Teacher Apprenticeships Coming to Delaware
Delaware has a strong, multifaceted strategy in place when it comes to strengthening its educator pipeline. Like other states, Delaware continues to face educator shortages—prompting the Delaware Workforce Development Board to name teaching “a priority, in-demand occupation.” The state has in place some short-term strategies, including a nine-percent salary increase for teachers in next year’s budget, and longer-term pipeline development and retention approaches as well. Now, we’re adding another approach with teacher apprenticeships.
Districts now begin recruiting their own middle school students into the profession through career exploration models. In high school, almost 3,000 students are enrolled in teacher pathway courses—and their demographics more closely reflect the diversity of our student population, unlike our current breakdown of teacher demographics.
As we’ve written about previously, our state’s year-long teacher residency program has grown from just a few to over 100 residents annually in just a few years, and the General Assembly has codified it and devoted ongoing resources to support residents. Delaware schools are seeing success in their retention because these graduates become fully immersed into the full school year and culture, whereas most student teacher opportunities only last a few months. Last year, the General Assembly codified funding to support “Grow Your Own” initiatives to attract candidates within the school community through improved recruitment, retention, and diversity of educators.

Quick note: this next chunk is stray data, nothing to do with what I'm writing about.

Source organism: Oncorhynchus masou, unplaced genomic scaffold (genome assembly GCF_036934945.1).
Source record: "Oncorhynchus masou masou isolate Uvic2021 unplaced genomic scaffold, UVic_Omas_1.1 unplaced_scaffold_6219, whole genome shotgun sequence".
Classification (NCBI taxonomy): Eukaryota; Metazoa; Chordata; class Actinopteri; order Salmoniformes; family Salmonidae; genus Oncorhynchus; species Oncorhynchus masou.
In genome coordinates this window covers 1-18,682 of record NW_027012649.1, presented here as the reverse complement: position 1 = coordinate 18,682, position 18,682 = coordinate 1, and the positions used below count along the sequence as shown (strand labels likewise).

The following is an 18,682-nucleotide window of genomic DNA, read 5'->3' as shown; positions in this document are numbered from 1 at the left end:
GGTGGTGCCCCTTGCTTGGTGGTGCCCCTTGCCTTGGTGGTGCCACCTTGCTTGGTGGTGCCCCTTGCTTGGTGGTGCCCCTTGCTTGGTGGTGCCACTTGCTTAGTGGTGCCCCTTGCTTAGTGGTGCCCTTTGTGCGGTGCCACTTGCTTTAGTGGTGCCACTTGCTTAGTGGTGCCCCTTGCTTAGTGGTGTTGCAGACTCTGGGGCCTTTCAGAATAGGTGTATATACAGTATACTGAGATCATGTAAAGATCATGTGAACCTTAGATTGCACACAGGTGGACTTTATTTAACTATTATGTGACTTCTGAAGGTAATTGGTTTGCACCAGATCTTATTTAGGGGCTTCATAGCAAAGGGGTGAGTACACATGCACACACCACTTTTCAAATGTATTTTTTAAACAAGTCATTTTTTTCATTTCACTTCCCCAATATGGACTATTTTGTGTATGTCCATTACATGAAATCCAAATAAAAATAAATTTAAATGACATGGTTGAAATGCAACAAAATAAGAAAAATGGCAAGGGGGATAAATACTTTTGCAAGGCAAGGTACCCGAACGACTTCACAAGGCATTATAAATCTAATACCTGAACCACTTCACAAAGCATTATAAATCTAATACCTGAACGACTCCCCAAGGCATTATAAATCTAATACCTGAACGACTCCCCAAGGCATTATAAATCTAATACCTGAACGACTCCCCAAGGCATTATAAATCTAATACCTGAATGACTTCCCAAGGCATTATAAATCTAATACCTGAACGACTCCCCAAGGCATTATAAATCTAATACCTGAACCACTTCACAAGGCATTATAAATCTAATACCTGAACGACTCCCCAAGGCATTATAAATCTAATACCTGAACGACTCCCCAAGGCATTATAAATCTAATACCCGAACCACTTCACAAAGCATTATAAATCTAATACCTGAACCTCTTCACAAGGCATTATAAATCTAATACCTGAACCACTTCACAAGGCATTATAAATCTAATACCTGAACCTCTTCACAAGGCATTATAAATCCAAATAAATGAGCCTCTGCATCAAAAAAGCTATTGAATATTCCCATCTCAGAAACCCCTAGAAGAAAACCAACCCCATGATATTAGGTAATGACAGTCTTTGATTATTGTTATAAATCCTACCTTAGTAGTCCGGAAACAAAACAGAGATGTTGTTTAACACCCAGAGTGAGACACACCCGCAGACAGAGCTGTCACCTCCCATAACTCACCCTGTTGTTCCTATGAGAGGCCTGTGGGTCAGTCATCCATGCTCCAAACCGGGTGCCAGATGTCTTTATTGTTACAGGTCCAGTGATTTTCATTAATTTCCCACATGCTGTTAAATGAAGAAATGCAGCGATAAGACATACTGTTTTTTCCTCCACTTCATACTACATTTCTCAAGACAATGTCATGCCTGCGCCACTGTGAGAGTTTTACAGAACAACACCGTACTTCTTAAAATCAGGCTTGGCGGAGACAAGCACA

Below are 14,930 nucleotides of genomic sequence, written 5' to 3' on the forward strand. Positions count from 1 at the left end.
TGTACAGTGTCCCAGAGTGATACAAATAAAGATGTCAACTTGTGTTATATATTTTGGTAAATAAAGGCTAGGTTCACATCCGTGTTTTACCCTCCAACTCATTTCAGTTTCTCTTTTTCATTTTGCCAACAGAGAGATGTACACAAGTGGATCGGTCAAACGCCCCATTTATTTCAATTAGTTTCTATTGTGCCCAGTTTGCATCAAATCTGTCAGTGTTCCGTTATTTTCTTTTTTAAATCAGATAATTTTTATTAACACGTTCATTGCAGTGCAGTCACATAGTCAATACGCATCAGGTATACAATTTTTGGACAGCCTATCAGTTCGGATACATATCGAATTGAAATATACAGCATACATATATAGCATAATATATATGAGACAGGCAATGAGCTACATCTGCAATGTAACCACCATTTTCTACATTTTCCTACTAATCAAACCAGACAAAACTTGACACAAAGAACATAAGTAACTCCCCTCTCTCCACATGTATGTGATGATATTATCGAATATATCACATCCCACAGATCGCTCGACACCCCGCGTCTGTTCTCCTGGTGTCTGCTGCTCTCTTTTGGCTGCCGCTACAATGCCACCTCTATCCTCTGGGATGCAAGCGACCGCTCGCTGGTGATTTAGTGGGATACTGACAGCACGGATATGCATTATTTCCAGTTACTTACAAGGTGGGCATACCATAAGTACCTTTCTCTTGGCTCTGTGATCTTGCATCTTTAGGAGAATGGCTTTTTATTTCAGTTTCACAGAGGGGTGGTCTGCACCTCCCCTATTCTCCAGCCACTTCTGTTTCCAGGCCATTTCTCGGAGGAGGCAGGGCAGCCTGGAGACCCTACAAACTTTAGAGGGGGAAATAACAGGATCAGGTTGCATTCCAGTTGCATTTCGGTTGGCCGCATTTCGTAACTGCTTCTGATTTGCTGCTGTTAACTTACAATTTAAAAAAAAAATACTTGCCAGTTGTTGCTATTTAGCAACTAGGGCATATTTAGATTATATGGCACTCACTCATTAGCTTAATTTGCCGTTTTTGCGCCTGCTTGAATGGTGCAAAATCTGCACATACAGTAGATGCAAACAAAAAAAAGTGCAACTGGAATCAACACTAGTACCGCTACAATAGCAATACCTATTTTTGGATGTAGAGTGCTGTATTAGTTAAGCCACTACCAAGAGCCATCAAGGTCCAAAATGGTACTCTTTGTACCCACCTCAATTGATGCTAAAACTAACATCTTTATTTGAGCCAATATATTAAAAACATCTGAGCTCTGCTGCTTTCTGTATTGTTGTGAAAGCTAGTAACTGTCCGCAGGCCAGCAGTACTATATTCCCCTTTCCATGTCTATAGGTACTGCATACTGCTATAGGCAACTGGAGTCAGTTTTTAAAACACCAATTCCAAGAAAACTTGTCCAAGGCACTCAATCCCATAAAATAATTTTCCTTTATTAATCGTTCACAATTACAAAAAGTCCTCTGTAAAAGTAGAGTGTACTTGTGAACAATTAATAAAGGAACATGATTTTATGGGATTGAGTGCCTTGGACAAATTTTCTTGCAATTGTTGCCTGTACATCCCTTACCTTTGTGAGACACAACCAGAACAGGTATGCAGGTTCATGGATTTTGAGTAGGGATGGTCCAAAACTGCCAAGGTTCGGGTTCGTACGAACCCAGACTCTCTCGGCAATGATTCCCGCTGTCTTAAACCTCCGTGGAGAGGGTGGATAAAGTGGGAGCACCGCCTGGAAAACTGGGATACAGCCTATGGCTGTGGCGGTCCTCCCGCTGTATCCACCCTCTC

Teacher apprenticeships are another component to Delaware’s Grow Your Own approach. A recently introduced bill, HB 138, will codify registered apprenticeships in teaching. The bill is led by all Senate and House Education and Labor committee chairs and members of the Delaware Workforce Development Board.
Apprenticeships are a model used in many industries and have proven to be an effective earn-and-learn model for career development that provides on-the-job training and mentoring—as well as “related training and instruction,” the professional training required to support career development.
Aspiring educators will find themselves in high-quality, industry-driven pathways that pay them and provide them hands-on work experience. Increased wages as the candidate progress are a foundational agreement in the apprenticeship. Candidates will be required to meet the student teaching and coursework requirements of teacher preparation in Delaware.
In recent years, two states registered teacher apprenticeship programs with the U.S. Department of Labor (Tennessee and West Virginia), and fourteen others developed and registered their state-level apprenticeship programs, which is the approach Delaware is taking.
The Delaware Departments of Education (DDOE) and Labor (DDOL) and the National Grow Your Own Center have been part of planning this work in Delaware and informing the legislation, which was based on other states’ models.
Apprenticeship is a great pathway to certification for candidates, including paraprofessionals—and it complements the other strategies we have in place in Delaware.
Rodel is a proud partner in these efforts, supporting districts and charter schools, educator preparation programs, the Delaware Department of Education, and legislators to advance these important initiatives. We look forward to supporting a pilot in the fall in Appoquinimink School District and to working with the DDOE and DDOL to explore how to leverage federal funding to support these initiatives.